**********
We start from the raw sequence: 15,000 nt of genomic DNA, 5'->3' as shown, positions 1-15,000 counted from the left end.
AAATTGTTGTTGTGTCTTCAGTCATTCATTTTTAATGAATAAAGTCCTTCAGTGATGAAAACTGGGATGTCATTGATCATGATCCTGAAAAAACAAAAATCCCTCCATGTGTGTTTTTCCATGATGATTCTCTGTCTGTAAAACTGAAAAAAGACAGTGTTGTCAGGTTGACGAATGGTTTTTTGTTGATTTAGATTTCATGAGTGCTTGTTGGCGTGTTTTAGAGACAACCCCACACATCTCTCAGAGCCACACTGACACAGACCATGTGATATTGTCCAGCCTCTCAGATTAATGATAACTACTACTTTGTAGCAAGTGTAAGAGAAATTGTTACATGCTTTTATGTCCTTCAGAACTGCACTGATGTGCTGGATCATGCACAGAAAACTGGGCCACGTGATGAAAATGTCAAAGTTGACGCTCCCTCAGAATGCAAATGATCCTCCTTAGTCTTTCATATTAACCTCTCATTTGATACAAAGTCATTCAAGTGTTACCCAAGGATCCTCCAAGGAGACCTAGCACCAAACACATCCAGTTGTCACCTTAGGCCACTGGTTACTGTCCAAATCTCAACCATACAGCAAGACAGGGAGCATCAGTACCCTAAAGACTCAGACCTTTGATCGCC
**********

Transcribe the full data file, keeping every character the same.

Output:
We start from the raw sequence: 15,000 nt of genomic DNA, 5'->3' as shown, positions 1-15,000 counted from the left end.
AAATTGTTGTTGTGTCTTCAGTCATTCATTTTTAATGAATAAAGTCCTTCAGTGATGAAAACTGGGATGTCATTGATCATGATCCTGAAAAAACAAAAATCCCTCCATGTGTGTTTTTCCATGATGATTCTCTGTCTGTAAAACTGAAAAAAGACAGTGTTGTCAGGTTGACGAATGGTTTTTTGTTGATTTAGATTTCATGAGTGCTTGTTGGCGTGTTTTAGAGACAACCCCACACATCTCTCAGAGCCACACTGACACAGACCATGTGATATTGTCCAGCCTCTCAGATTAATGATAACTACTACTTTGTAGCAAGTGTAAGAGAAATTGTTACATGCTTTTATGTCCTTCAGAACTGCACTGATGTGCTGGATCATGCACAGAAAACTGGGCCACGTGATGAAAATGTCAAAGTTGACGCTCCCTCAGAATGCAAATGATCCTCCTTAGTCTTTCATATTAACCTCTCATTTGATACAAAGTCATTCAAGTGTTACCCAAGGATCCTCCAAGGAGACCTAGCACCAAACACATCCAGTTGTCACCTTAGGCCACTGGTTACTGTCCAAATCTCAACCATACAGCAAGACAGGGAGCATCAGTACCCTAAAGACTCAGACCTTTGATCGCC